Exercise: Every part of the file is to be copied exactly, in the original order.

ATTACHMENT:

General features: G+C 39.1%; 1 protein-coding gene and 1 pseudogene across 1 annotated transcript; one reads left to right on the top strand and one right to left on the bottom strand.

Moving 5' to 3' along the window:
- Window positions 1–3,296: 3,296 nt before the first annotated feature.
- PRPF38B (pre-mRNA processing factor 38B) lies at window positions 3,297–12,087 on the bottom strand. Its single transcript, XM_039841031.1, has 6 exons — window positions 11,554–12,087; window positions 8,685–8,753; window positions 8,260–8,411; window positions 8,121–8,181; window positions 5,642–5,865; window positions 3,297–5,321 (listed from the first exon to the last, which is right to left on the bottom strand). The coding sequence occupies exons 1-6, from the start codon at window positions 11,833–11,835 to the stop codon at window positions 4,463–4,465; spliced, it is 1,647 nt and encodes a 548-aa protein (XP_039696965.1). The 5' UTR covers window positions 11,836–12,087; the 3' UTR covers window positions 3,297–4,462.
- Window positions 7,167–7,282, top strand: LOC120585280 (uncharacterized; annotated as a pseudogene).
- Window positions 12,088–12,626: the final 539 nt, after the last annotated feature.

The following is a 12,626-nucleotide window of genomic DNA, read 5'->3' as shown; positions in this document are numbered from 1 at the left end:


General features: G+C 39.1%; 1 protein-coding gene and 1 pseudogene across 1 annotated transcript; one reads left to right on the top strand and one right to left on the bottom strand.

Moving 5' to 3' along the window:
- Window positions 1–3,296: 3,296 nt before the first annotated feature.
- PRPF38B (pre-mRNA processing factor 38B) lies at window positions 3,297–12,087 on the bottom strand. Its single transcript, XM_039841031.1, has 6 exons — window positions 11,554–12,087; window positions 8,685–8,753; window positions 8,260–8,411; window positions 8,121–8,181; window positions 5,642–5,865; window positions 3,297–5,321 (listed from the first exon to the last, which is right to left on the bottom strand). The coding sequence occupies exons 1-6, from the start codon at window positions 11,833–11,835 to the stop codon at window positions 4,463–4,465; spliced, it is 1,647 nt and encodes a 548-aa protein (XP_039696965.1). The 5' UTR covers window positions 11,836–12,087; the 3' UTR covers window positions 3,297–4,462.
- Window positions 7,167–7,282, top strand: LOC120585280 (uncharacterized; annotated as a pseudogene).
- Window positions 12,088–12,626: the final 539 nt, after the last annotated feature.

The following is a 12,626-nucleotide window of genomic DNA, read 5'->3' as shown; positions in this document are numbered from 1 at the left end: